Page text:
Photoion Photography School Tutor’s Project – East London Furniture Company
A while back Photoion tutor Ben Quinton decided to go out and shoot a miniature project on the East London Furniture Company. Below are just a few of the fantastic images that he captured and a description of the project in his own words.
Projects are a great way to develop yourself as a photographer, and anyone can do one. It helps teach yourself to not just take great single images, but to think about how a collective group of photographs can help illustrate something that a single image cannot. You can build narrative and show so much more through a project. When starting out they are also a great means of practice, as it gives you an aim, a direction, to work towards, almost like an ongoing DIY project might do. I can’t encourage them enough, and they can be so simple. Often or not it’s the simple, well executed ones that are most effective.
This project was spurred on by a love for photographing factory and workshop spaces. There’s something about the mess of these places that I love, it brings through character and says a lot about the people that inhabit the space and what they do. You could almost get away with just photographing the space with no people, and yet you’d still get a wonderful alternative portrait back of the people who work there.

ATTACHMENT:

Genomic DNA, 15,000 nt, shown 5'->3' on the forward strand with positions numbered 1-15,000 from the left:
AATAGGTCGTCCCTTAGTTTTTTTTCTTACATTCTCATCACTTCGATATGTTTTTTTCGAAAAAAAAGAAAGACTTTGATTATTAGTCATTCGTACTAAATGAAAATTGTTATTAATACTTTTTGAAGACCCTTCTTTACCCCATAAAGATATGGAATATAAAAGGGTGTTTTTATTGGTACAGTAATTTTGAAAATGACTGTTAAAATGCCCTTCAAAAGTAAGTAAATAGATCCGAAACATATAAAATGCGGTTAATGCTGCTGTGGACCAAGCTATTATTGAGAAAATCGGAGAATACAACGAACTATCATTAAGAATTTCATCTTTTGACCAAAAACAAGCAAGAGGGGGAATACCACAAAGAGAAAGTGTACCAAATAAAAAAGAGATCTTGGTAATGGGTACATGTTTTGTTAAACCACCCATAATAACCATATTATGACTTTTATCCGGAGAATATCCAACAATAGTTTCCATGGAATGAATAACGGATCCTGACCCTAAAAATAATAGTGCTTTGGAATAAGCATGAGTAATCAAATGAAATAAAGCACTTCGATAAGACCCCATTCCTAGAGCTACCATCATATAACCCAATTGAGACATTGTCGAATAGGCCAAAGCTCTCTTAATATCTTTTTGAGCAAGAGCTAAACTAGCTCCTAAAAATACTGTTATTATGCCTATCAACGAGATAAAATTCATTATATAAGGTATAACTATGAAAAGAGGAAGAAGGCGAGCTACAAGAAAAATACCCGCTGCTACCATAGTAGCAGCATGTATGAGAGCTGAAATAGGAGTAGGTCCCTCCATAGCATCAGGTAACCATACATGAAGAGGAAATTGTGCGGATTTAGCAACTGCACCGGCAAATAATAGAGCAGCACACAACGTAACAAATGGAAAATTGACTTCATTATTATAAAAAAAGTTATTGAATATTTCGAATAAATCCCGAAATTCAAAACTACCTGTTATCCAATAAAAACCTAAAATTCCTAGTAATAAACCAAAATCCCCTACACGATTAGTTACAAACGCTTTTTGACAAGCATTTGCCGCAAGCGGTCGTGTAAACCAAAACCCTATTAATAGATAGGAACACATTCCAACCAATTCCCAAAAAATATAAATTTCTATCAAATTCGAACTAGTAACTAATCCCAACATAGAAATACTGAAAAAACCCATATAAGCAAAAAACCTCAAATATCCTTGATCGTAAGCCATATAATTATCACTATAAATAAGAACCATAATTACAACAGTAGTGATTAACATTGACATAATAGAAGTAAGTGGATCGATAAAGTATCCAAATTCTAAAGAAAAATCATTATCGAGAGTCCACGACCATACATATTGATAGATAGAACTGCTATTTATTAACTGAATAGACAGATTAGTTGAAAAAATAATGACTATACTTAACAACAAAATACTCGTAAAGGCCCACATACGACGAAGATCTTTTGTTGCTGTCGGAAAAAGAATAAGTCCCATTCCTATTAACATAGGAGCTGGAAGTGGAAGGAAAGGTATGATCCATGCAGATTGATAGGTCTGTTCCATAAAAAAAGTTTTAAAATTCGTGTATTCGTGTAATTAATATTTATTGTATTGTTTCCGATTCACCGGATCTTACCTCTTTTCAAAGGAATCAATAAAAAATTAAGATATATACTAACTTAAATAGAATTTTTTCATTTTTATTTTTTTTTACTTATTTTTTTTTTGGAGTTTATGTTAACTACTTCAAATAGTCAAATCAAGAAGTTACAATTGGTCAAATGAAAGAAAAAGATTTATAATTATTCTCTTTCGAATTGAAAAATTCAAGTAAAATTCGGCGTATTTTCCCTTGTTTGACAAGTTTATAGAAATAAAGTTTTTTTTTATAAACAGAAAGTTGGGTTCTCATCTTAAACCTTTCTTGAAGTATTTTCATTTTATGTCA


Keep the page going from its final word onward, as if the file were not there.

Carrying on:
The people who inhabit this particular space though are a talented duo of furniture designers come carpenters: Christian and Reuben. Their ethos is simple, all materials are recycled and every single bit is used resulting in minimal waste. A lot of the time they use the humble builders pallet, thrown out at building sites around the capital. What’s so unique though is how their finished pieces come to resemble their material of origin. The process is like some kind of beautiful reincarnation: ugly builders pallet goes in, stunning bench comes out.
I just spent a couple of days wondering around their workshop, armed with my camera and tripod. Working like this is a method I love, just pottering about taking my time to compose each shot and making sure I nail it in a couple of frames. Although I largely use digital, its projects like these that I enjoy using film as it forces me to slow right down and really think about each shot rather than rattling off a few hundred frames in one go. Digital though is a wonderful thing, and when starting out it offers so much more freedom, and is infinitely more forgiving to someone grappling with the technicalities.
Within this blog are a small selection of shots from the series, I hope you enjoy them.
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